Algorithms and Automation

Automation is a crucial tool of many disinformation campaigns, while algorithms are the complex sets of rules that affect what we see online. Because algorithms are designed by humans, they may reproduce biases and ideologies while making those biases seem naturalResearchers are also exploring how algorithms and automation can be used to study misinformation or counter malicious uses of the same kinds of tools. 

Live Research Review


This Live Research Review is scheduled for publication in the coming months. In the meantime, you can find articles related to this topic in our Citation Library.

Latest News on Algorithms and Automation

SAN FRANCISCO — Last fall, Google unveiled a breakthrough artificial intelligence technology called BERT that changed the way scientists build systems that learn how people write and talk. But BERT, which is now being deployed in services like Google’s internet search engine, has a problem: It could be picking up on biases in the way […]

Every minute, an estimated 3.8 million queries are typed into Google, prompting its algorithms to spit out results for hotel rates or breast-cancer treatments or the latest news about President Trump. They are arguably the most powerful lines of computer code in the global economy, controlling how much of the world accesses information found on […]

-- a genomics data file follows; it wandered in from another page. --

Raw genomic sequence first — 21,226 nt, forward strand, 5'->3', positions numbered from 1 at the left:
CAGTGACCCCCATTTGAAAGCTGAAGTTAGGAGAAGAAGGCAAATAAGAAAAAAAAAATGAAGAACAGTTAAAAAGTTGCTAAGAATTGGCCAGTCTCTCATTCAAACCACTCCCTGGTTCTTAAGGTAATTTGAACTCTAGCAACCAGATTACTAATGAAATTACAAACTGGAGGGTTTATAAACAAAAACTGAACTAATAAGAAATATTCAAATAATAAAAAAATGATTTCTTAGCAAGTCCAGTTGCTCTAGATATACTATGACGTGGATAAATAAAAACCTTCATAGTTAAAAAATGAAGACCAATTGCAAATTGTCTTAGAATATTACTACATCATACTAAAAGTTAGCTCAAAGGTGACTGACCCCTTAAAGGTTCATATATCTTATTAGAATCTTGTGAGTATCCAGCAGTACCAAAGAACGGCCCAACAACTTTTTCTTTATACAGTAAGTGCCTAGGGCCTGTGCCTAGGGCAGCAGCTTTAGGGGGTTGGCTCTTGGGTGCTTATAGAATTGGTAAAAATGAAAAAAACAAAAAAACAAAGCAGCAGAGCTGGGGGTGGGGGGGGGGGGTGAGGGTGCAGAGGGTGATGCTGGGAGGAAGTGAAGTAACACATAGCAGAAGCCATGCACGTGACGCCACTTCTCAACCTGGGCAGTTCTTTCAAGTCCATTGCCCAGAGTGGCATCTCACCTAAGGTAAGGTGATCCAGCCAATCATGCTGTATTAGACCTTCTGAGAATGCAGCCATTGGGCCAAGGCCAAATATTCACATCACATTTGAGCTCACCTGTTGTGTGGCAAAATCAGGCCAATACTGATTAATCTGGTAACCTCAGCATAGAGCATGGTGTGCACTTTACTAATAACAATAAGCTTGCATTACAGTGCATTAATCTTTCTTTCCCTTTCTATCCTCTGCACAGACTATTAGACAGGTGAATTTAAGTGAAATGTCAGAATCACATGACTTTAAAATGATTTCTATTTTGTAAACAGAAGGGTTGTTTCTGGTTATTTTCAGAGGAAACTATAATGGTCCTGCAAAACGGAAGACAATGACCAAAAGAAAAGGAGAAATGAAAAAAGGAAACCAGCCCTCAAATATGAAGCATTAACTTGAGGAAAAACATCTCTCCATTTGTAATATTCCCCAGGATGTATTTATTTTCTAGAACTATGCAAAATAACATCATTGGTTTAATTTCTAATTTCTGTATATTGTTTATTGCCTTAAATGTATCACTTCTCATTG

Artificial intelligence has already started to shape our lives in ubiquitous and occasionally invisible ways. In its new documentary, In The Age of AI, FRONTLINE examines the promise and peril this technology. AI systems are being deployed by hiring managers, courts, law enforcement, and hospitals — sometimes without the knowledge of the people being screened. And while […]

Politicians sometimes exaggerate the laws they’re proposing. But when they start making up new sections of a bill from whole cloth, something has gone wrong. In the case of the Filter Bubble Transparency Act, it’s not just spin; it’s an example of how badly defined buzzwords can make it impossible to address the internet’s problems. […]

Facebook’s News section, which launches Friday, is a big deal for newspapers, because Facebook is finally going to start paying them for their work. It is also an interesting, tacit admission from Facebook: The best way for Facebook to act like a newspaper, it turns out, is for Facebook to actually behave like a newspaper. […]

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